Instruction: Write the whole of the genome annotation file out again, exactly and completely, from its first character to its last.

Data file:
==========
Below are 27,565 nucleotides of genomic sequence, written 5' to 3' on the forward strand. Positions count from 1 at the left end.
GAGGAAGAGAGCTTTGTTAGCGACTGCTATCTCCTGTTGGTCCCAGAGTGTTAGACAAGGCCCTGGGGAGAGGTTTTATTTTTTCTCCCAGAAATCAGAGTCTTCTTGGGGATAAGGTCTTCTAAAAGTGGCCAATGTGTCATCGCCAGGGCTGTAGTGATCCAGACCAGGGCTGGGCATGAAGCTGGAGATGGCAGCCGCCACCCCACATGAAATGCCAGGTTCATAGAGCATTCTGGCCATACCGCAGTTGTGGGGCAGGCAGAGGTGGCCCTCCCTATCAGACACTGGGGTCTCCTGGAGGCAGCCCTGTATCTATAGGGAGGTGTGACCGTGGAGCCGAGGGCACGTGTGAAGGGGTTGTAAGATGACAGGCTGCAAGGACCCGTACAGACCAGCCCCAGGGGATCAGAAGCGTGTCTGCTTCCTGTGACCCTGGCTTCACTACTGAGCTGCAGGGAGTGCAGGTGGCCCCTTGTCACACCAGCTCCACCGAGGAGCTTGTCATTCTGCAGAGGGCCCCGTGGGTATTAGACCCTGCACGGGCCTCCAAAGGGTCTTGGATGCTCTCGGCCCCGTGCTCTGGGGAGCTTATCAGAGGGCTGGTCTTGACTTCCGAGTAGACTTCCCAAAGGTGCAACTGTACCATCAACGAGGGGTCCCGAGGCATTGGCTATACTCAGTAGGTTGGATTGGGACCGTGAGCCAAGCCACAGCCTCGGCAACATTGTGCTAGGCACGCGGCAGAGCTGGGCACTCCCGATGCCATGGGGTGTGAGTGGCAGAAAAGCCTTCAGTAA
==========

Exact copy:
Below are 27,565 nucleotides of genomic sequence, written 5' to 3' on the forward strand. Positions count from 1 at the left end.
GAGGAAGAGAGCTTTGTTAGCGACTGCTATCTCCTGTTGGTCCCAGAGTGTTAGACAAGGCCCTGGGGAGAGGTTTTATTTTTTCTCCCAGAAATCAGAGTCTTCTTGGGGATAAGGTCTTCTAAAAGTGGCCAATGTGTCATCGCCAGGGCTGTAGTGATCCAGACCAGGGCTGGGCATGAAGCTGGAGATGGCAGCCGCCACCCCACATGAAATGCCAGGTTCATAGAGCATTCTGGCCATACCGCAGTTGTGGGGCAGGCAGAGGTGGCCCTCCCTATCAGACACTGGGGTCTCCTGGAGGCAGCCCTGTATCTATAGGGAGGTGTGACCGTGGAGCCGAGGGCACGTGTGAAGGGGTTGTAAGATGACAGGCTGCAAGGACCCGTACAGACCAGCCCCAGGGGATCAGAAGCGTGTCTGCTTCCTGTGACCCTGGCTTCACTACTGAGCTGCAGGGAGTGCAGGTGGCCCCTTGTCACACCAGCTCCACCGAGGAGCTTGTCATTCTGCAGAGGGCCCCGTGGGTATTAGACCCTGCACGGGCCTCCAAAGGGTCTTGGATGCTCTCGGCCCCGTGCTCTGGGGAGCTTATCAGAGGGCTGGTCTTGACTTCCGAGTAGACTTCCCAAAGGTGCAACTGTACCATCAACGAGGGGTCCCGAGGCATTGGCTATACTCAGTAGGTTGGATTGGGACCGTGAGCCAAGCCACAGCCTCGGCAACATTGTGCTAGGCACGCGGCAGAGCTGGGCACTCCCGATGCCATGGGGTGTGAGTGGCAGAAAAGCCTTCAGTAA